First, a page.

DHS Warns Anti-Israel Protests May Lead To Deportation for Some

A man holds up a Palestinian flag
A man holds up a Palestinian flag surrounding piled barricades at an encampment at George Washington University on April 29, 2024. | Image by Kent Nishimura/Getty Images

The Department of Homeland Security warned that international students could be deported if suspended from their classes while in the United States on a student visa.

The stern warning comes amid a rise of anti-Israel protests on college campuses nationwide, resulting in the arrest of hundreds of students and faculty.

Sen. Marsha Blackburn (R-TN) took to X on April 21 to express her desire for steeper punishments for international college students participating in the recent protests. “Immediately deport all foreign students studying in the USA that support Hamas,” wrote Blackburn.

“We should also revoke federal student loans for any American student arrested for supporting Hamas,” she added.

Blackburn’s post was met with mixed responses.

“Maybe you don’t know this, Marsha, but we have free speech and freedom to protest in America. Why are you so UnAmerican?” responded X user Jory Micah.

One user, James Higgins, responded in support of Blackburn’s claims. “Exactly, @MarshaBlackburn. ALL the students in these violent anti-Jewish riots should be expelled immediately. And any who are not citizens or Green Card holders should be DEPORTED,” Higgins wrote.

However, deporting an international student studying in the United States involves a much more nuanced process.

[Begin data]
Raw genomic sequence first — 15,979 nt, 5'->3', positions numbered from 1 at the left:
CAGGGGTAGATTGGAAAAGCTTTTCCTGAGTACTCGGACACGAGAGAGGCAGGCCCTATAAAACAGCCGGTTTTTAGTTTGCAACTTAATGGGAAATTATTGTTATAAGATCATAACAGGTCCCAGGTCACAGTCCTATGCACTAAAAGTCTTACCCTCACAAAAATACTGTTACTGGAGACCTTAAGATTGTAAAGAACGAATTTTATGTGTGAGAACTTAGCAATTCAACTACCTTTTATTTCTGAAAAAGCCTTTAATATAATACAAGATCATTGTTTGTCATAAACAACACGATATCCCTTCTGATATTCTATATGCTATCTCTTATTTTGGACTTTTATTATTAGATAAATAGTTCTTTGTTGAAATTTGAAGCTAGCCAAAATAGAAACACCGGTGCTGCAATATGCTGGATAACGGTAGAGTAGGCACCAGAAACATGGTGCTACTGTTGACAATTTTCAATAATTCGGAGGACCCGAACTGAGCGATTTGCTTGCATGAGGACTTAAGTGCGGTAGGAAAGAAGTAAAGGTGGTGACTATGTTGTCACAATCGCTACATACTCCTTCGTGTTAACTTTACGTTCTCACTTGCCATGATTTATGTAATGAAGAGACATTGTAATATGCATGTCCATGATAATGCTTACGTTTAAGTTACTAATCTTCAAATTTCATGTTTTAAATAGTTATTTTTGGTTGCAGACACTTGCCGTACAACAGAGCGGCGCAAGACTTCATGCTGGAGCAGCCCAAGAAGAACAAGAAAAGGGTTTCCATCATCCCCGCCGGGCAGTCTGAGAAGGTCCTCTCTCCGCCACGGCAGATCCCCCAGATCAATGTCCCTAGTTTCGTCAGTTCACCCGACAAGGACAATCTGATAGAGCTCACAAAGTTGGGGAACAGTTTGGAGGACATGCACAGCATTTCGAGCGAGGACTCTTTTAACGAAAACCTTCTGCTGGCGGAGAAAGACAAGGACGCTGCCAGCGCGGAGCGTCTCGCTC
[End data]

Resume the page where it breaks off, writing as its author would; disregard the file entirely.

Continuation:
International students must remain “in status” to complete their courses and be allowed to continue their studies in the United States under a student visa, a spokesperson from the Department of Homeland Security (DHS) told Fox News.

However, a student’s temporary suspension does not directly impact their status.

“If a student were to be suspended, DHS would need reason to believe that the student would not be able to make normal progress in his/her course of study,” the spokesperson said to Fox News. “And if it believed a suspension merited that type of decision, it would have to initiate removal proceedings, which would be done on a case-by-case basis in conjunction with U.S. Immigrations and Customs Enforcement (ICE), Office of the Principal Legal Advisor (OPLA).”

An immigration judge would ultimately decide whether to deport the student. Additionally, DHS cannot revoke visas. The State Department traditionally handles visa revocations, which even then may not lead to deportation but could prevent future entry into the United States.

Concerns continue to rise as anti-Israel protests take the country by storm. A recent protest at the University of Texas at Austin resulted in nearly 60 arrests, according to The Dallas Express, who was on the scene. A similar protest at Columbia University led to more than 130 protesters arrested.

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